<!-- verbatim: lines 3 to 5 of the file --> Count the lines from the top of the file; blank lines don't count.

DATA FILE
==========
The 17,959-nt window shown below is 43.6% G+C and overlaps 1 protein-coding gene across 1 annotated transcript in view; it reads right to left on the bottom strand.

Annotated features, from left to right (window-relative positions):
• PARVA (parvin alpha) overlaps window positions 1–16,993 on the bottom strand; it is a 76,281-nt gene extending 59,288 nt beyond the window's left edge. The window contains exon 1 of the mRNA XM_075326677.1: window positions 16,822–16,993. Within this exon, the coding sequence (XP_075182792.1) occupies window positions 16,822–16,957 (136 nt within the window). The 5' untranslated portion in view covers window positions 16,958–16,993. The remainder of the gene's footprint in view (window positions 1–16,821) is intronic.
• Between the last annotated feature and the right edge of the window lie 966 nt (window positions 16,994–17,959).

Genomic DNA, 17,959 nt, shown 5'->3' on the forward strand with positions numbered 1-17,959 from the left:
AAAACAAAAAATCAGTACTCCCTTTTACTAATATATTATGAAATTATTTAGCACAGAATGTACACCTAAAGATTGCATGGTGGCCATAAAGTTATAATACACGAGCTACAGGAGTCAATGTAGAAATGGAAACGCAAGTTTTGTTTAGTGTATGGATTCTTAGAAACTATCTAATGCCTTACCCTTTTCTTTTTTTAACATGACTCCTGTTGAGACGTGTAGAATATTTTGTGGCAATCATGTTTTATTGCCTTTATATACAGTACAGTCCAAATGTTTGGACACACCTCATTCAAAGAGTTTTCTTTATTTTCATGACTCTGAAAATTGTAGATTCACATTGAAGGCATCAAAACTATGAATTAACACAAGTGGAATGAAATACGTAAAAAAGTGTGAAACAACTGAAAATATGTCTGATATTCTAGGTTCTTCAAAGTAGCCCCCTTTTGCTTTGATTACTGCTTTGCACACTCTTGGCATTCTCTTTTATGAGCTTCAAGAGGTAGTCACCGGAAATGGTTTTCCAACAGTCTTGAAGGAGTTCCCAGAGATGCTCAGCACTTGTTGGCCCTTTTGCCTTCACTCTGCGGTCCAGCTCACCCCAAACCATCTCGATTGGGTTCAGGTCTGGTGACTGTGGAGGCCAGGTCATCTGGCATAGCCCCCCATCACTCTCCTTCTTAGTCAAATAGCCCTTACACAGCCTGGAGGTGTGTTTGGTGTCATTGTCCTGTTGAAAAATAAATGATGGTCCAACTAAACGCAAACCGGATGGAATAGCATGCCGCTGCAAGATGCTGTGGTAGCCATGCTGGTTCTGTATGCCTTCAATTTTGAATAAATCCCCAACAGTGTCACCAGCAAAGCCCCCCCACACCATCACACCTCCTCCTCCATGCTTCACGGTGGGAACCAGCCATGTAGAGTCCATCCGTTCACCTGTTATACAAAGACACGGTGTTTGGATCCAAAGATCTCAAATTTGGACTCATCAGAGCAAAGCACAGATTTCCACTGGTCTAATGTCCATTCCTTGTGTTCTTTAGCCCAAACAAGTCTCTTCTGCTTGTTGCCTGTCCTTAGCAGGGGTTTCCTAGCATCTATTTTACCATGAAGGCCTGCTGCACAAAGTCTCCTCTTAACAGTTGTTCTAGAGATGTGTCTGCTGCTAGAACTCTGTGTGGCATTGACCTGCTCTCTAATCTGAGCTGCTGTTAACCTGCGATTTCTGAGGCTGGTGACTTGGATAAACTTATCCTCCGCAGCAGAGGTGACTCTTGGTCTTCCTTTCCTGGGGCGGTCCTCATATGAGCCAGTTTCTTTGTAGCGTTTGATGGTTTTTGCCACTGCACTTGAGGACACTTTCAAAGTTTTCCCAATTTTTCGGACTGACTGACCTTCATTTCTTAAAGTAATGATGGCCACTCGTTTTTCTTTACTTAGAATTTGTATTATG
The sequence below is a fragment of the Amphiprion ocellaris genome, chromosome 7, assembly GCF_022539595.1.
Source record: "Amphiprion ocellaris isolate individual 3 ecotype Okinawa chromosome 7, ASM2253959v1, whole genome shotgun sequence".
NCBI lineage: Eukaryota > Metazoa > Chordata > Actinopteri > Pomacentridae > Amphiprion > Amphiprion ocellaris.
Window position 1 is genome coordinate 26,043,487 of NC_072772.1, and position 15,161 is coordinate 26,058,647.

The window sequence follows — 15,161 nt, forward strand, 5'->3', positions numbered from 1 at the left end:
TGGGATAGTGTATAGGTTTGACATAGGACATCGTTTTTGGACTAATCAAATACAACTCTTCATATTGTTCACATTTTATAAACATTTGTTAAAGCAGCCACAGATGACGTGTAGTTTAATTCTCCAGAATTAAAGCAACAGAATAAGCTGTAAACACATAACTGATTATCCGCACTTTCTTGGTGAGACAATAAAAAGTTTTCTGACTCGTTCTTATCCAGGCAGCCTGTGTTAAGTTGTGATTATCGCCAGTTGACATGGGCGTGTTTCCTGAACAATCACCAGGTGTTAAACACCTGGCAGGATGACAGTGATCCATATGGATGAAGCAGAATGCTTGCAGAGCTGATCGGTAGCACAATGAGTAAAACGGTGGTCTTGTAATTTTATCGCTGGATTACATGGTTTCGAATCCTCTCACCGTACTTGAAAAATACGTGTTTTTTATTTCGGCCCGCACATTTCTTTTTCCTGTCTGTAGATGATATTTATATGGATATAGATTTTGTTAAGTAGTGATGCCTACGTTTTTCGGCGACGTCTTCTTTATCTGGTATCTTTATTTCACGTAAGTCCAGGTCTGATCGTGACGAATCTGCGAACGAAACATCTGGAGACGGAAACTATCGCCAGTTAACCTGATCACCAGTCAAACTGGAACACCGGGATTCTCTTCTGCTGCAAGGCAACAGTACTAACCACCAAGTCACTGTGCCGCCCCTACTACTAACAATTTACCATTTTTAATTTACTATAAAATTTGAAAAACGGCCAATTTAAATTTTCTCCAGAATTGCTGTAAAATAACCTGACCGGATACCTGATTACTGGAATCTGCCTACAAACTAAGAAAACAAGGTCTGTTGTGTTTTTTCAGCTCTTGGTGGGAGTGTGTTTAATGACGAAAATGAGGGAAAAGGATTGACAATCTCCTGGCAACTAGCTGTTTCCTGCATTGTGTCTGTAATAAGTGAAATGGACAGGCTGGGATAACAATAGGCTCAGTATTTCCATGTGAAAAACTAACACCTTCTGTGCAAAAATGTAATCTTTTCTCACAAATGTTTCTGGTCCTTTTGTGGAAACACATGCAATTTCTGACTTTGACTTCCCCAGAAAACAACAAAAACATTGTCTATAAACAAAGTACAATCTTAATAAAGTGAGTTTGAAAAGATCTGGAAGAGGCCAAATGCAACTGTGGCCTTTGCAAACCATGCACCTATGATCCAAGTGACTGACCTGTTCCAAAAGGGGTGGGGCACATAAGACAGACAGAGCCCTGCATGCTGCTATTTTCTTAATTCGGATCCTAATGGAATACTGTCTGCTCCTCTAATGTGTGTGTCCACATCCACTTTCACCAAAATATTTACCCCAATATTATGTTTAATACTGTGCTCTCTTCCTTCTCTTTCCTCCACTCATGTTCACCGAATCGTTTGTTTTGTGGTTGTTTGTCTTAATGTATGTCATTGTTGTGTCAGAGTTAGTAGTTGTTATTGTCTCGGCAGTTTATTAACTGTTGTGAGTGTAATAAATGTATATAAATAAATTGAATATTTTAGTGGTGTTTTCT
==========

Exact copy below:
• PARVA (parvin alpha) overlaps window positions 1–16,993 on the bottom strand; it is a 76,281-nt gene extending 59,288 nt beyond the window's left edge. The window contains exon 1 of the mRNA XM_075326677.1: window positions 16,822–16,993. Within this exon, the coding sequence (XP_075182792.1) occupies window positions 16,822–16,957 (136 nt within the window). The 5' untranslated portion in view covers window positions 16,958–16,993. The remainder of the gene's footprint in view (window positions 1–16,821) is intronic.
• Between the last annotated feature and the right edge of the window lie 966 nt (window positions 16,994–17,959).

Genomic DNA, 17,959 nt, shown 5'->3' on the forward strand with positions numbered 1-17,959 from the left: